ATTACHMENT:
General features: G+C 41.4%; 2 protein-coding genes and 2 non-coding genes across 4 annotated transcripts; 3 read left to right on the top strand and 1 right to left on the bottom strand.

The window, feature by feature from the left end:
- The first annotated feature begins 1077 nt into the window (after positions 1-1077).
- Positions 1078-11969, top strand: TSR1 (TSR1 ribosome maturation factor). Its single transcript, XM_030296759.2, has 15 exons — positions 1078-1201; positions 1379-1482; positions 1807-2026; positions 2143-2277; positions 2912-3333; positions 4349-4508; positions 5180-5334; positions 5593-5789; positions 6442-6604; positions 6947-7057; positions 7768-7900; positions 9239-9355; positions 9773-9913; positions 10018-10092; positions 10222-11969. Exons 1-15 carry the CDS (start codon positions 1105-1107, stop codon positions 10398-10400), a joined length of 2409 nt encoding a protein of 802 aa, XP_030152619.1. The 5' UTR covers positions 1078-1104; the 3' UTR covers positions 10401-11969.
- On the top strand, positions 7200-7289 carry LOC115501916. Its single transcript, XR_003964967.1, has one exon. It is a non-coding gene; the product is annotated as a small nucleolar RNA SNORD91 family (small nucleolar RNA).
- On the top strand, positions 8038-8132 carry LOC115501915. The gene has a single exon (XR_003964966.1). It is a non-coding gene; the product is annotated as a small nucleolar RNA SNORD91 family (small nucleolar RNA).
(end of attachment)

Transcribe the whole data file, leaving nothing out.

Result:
General features: G+C 41.4%; 2 protein-coding genes and 2 non-coding genes across 4 annotated transcripts; 3 read left to right on the top strand and 1 right to left on the bottom strand.

The window, feature by feature from the left end:
- The first annotated feature begins 1077 nt into the window (after positions 1-1077).
- Positions 1078-11969, top strand: TSR1 (TSR1 ribosome maturation factor). Its single transcript, XM_030296759.2, has 15 exons — positions 1078-1201; positions 1379-1482; positions 1807-2026; positions 2143-2277; positions 2912-3333; positions 4349-4508; positions 5180-5334; positions 5593-5789; positions 6442-6604; positions 6947-7057; positions 7768-7900; positions 9239-9355; positions 9773-9913; positions 10018-10092; positions 10222-11969. Exons 1-15 carry the CDS (start codon positions 1105-1107, stop codon positions 10398-10400), a joined length of 2409 nt encoding a protein of 802 aa, XP_030152619.1. The 5' UTR covers positions 1078-1104; the 3' UTR covers positions 10401-11969.
- On the top strand, positions 7200-7289 carry LOC115501916. Its single transcript, XR_003964967.1, has one exon. It is a non-coding gene; the product is annotated as a small nucleolar RNA SNORD91 family (small nucleolar RNA).
- On the top strand, positions 8038-8132 carry LOC115501915. The gene has a single exon (XR_003964966.1). It is a non-coding gene; the product is annotated as a small nucleolar RNA SNORD91 family (small nucleolar RNA).